Two PowerPoint eBook Templates from Hectorpreneur – These two templates are both six-page PowerPoint designs you can adapt and use for your own books. They have a cover page, a table of contents page, a chapter title page, a sample content page, a sample content page with an image, and a sample content page with a stand-out quote. You can mix, match, adapt, change, and run with the designs as much as you like. They are provided in PowerPoint format on the assumption that most people have the basic Microsoft Office suite on their computers.
A Handful of InDesign Templates from BestInDesignTemplates – The templates here are made for InDesign, a professional designer tool used by a lot of book publishers and magazine producers. Finding good templates that work in the program can be a hassle, which is why this link is great for those of you who can use it. The templates range from catalogues to brochures to standard books, covering a variety of different topics. There’s something for everyone here. They have a ton of premium templates as well, and an account with their site is just $6 per month, so it might be worth it if you find one you really like.
One Free Template from And Possibly Dinosaurs – This is a great, quirky blog you should all probably be reading. This particular post is about seven things every blogger should know about InDesign, and it’s a good argument for why more companies should adopt it over the tools they currently use. However, I’m primarily linking it here because it includes an eBook template along with the excellent information.
Canva – I recommend Canva a lot, because it’s an excellent tool. However, it’s hard to fully recommend here as a free “template”, because it’s neither. It’s not free, and it’s not a template.
The way Canva works is it’s a template engine. It has a few dozen designs, from social media posts to eBooks to album covers to posters and menus and more. You choose a design and then you can personalize it. For eBooks, for example, they have a few dozen book design styles, and more all the time. Some of them are free, some of them are not. Keep this in mind.
Next you can add and adjust elements on your document. You can add pages, add images, put in grids, draw shapes or free draw, add text, and a whole lot more. Many elements are free, as are some photos, while a lot of other photos and elements have their own charges associated with them.
It’s perfectly possible to put something together for free on Canva, and if you do, that’s it; you’re done, for free. If you choose to use paid elements, they can range from a few cents to a few dollars each. When you “buy” an element, you’re renting a license to it for a month. You can use that element in an unlimited number of products, until that license expires, at which point you will have to pay for it again. So, your eBook can be free or it can be expensive, depending on how many premium elements you use.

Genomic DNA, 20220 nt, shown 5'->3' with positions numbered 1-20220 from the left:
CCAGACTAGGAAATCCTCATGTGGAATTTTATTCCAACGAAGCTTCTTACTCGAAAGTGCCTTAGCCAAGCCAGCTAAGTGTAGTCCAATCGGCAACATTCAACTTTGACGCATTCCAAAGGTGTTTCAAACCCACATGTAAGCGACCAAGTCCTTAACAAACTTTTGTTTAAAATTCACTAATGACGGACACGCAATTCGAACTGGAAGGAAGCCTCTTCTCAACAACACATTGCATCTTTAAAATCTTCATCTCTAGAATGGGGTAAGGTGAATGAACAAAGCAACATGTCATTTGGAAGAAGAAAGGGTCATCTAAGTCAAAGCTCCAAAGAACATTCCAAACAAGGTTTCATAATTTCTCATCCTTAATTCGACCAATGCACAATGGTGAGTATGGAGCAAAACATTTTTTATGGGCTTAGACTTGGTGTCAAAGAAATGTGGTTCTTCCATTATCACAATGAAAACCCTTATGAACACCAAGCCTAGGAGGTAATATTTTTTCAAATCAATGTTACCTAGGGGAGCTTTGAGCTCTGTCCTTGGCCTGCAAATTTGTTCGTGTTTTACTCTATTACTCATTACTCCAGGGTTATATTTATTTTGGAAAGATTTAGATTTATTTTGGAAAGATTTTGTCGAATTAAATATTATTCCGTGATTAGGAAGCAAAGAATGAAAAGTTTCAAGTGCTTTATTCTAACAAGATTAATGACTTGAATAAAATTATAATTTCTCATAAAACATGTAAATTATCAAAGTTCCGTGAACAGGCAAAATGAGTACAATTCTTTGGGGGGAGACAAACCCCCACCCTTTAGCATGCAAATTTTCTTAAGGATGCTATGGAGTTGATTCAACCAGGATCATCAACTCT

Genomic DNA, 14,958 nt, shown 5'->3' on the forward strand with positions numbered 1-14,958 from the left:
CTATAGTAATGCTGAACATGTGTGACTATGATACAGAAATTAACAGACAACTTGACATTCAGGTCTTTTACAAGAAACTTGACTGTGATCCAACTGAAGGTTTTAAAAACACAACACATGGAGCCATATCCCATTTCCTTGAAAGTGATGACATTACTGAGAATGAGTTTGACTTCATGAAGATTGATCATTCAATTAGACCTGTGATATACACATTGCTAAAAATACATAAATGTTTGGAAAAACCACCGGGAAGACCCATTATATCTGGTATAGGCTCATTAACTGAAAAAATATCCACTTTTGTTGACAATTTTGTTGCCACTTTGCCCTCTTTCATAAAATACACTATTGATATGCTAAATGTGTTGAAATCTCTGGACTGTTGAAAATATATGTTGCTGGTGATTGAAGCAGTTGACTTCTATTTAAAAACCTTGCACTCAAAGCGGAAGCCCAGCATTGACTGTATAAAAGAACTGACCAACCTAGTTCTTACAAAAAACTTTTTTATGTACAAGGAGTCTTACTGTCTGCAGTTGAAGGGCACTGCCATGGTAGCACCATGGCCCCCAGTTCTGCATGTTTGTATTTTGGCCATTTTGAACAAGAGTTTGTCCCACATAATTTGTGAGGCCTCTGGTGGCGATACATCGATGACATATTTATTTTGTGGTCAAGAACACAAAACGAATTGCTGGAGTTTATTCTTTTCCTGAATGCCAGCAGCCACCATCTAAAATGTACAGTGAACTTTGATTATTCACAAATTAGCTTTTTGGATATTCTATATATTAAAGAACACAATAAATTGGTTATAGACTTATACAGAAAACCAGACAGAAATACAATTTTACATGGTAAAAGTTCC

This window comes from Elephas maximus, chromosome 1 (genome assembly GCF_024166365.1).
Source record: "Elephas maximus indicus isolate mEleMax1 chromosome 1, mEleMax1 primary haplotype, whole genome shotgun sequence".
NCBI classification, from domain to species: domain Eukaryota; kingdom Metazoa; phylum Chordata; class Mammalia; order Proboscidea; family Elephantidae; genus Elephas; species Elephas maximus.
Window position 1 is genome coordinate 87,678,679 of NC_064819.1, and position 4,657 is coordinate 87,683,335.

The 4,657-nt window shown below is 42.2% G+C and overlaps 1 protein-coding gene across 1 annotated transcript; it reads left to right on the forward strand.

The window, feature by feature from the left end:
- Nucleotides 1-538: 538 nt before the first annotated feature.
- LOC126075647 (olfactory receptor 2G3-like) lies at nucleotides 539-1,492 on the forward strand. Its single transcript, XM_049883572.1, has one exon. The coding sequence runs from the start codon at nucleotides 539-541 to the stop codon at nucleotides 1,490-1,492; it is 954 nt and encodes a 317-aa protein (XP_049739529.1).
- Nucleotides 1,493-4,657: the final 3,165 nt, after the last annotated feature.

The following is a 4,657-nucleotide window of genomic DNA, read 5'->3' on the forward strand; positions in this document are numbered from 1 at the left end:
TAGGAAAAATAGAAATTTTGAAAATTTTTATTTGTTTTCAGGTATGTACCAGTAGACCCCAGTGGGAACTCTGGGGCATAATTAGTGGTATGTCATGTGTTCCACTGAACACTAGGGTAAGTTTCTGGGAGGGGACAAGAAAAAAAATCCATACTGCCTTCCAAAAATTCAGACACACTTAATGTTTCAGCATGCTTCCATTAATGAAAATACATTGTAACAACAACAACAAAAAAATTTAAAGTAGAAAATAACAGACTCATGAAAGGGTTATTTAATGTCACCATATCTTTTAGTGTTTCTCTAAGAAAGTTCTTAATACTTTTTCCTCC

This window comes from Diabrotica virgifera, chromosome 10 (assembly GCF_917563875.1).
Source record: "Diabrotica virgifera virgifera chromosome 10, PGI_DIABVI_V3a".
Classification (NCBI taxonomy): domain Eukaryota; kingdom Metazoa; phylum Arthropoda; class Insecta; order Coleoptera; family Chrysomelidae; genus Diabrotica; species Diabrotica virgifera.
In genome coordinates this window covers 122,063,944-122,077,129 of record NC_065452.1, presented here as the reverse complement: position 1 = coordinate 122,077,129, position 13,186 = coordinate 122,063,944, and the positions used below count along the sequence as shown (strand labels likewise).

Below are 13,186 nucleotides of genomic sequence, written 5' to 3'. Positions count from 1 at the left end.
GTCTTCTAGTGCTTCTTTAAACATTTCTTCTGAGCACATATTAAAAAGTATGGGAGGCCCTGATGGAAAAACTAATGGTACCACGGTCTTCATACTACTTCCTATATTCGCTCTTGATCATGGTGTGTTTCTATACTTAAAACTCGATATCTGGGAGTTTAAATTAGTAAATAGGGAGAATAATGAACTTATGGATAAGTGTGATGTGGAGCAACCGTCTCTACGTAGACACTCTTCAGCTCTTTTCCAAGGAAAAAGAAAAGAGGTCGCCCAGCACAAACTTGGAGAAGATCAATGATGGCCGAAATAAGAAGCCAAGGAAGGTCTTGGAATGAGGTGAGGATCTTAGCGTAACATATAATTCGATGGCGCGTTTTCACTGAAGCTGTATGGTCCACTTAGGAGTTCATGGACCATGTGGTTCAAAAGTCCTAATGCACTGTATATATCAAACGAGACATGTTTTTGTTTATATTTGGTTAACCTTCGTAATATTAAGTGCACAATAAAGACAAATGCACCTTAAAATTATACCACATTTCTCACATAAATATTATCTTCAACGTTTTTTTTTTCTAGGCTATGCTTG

In either case, Canva is an amazing tool and should be bookmarked by every serious marketer. It’s not a replacement for a graphic designer for your top-tier productions, but it’s an amazing tool for just about everything else.
Yes, I know that the focus of this article is on free templates, but there are plenty of good templates out there available for a very minimal fee. If you can pay a little bit to get an excellent, functional template that stands out and boosts your conversion rates through the roof, wouldn’t you want to make that investment? It’s up to you, of course, which is why I’ve provided the option.
27 Templates from Joel Friedlander of TheBookDesigner – These templates run the gamut of design styles, and all have a specific type of book as the focus. Prices range from $27 and up, and work for both print on demand and eBook designs.
A Wealth of Premium Templates from GraphicRiver – Graphic River is the templates and graphics side of the Envato Marketplace, which you’ve seen all around with ThemeForest and CodeCanyon and all the other digital landscape sites. There are over 100 templates here, ranging from about $12 to the mid-$20 range for prices.
The eBook Evolution System – This is a premium-level system for creating and publishing eBooks, along with a selection of templates, designed for big brands. The system itself is $300 in a one-time payment. You can get the 22 templates without the system, in PDF format, but that alone costs $200.
Creative Market – This site is sort of like an Etsy of digital resources. All of the templates for eBooks here – and they have 215 of them – is something hand-made to sell on this marketplace. They range in price from $4 to $40 and cover a whole bunch of bases. Some of them are little more than samples in PowerPoint, while others are much more robust and made in InDesign or Photoshop.
I’m sure there are other marketplaces out there, but as the primary focus of this article is on free templates, I’ve chosen to leave some of them off of the list. Again, if you have free templates on offer, feel free to leave a comment and I’ll check them out. Let us know what you think in the comments below!